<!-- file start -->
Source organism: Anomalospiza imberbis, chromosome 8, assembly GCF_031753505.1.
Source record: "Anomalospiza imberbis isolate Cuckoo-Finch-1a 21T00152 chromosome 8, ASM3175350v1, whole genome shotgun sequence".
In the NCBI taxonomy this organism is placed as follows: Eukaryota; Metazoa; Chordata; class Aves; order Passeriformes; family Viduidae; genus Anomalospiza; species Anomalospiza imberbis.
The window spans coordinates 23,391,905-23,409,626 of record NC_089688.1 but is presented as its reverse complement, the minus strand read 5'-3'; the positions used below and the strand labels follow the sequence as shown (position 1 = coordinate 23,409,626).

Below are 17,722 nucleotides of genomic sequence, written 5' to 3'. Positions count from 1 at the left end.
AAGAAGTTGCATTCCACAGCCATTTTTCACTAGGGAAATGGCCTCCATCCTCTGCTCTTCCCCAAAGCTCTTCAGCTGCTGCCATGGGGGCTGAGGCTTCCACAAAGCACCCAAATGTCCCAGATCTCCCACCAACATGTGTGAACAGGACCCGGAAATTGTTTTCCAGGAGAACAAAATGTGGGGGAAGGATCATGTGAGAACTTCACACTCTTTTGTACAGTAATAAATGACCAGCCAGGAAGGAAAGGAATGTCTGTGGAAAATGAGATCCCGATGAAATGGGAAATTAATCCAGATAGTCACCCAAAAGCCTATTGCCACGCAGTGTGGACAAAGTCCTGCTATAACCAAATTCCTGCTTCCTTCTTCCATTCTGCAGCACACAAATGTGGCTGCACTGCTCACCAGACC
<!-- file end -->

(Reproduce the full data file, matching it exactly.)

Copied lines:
Source organism: Anomalospiza imberbis, chromosome 8, assembly GCF_031753505.1.
Source record: "Anomalospiza imberbis isolate Cuckoo-Finch-1a 21T00152 chromosome 8, ASM3175350v1, whole genome shotgun sequence".
In the NCBI taxonomy this organism is placed as follows: Eukaryota; Metazoa; Chordata; class Aves; order Passeriformes; family Viduidae; genus Anomalospiza; species Anomalospiza imberbis.
The window spans coordinates 23,391,905-23,409,626 of record NC_089688.1 but is presented as its reverse complement, the minus strand read 5'-3'; the positions used below and the strand labels follow the sequence as shown (position 1 = coordinate 23,409,626).

Below are 17,722 nucleotides of genomic sequence, written 5' to 3'. Positions count from 1 at the left end.
AAGAAGTTGCATTCCACAGCCATTTTTCACTAGGGAAATGGCCTCCATCCTCTGCTCTTCCCCAAAGCTCTTCAGCTGCTGCCATGGGGGCTGAGGCTTCCACAAAGCACCCAAATGTCCCAGATCTCCCACCAACATGTGTGAACAGGACCCGGAAATTGTTTTCCAGGAGAACAAAATGTGGGGGAAGGATCATGTGAGAACTTCACACTCTTTTGTACAGTAATAAATGACCAGCCAGGAAGGAAAGGAATGTCTGTGGAAAATGAGATCCCGATGAAATGGGAAATTAATCCAGATAGTCACCCAAAAGCCTATTGCCACGCAGTGTGGACAAAGTCCTGCTATAACCAAATTCCTGCTTCCTTCTTCCATTCTGCAGCACACAAATGTGGCTGCACTGCTCACCAGACC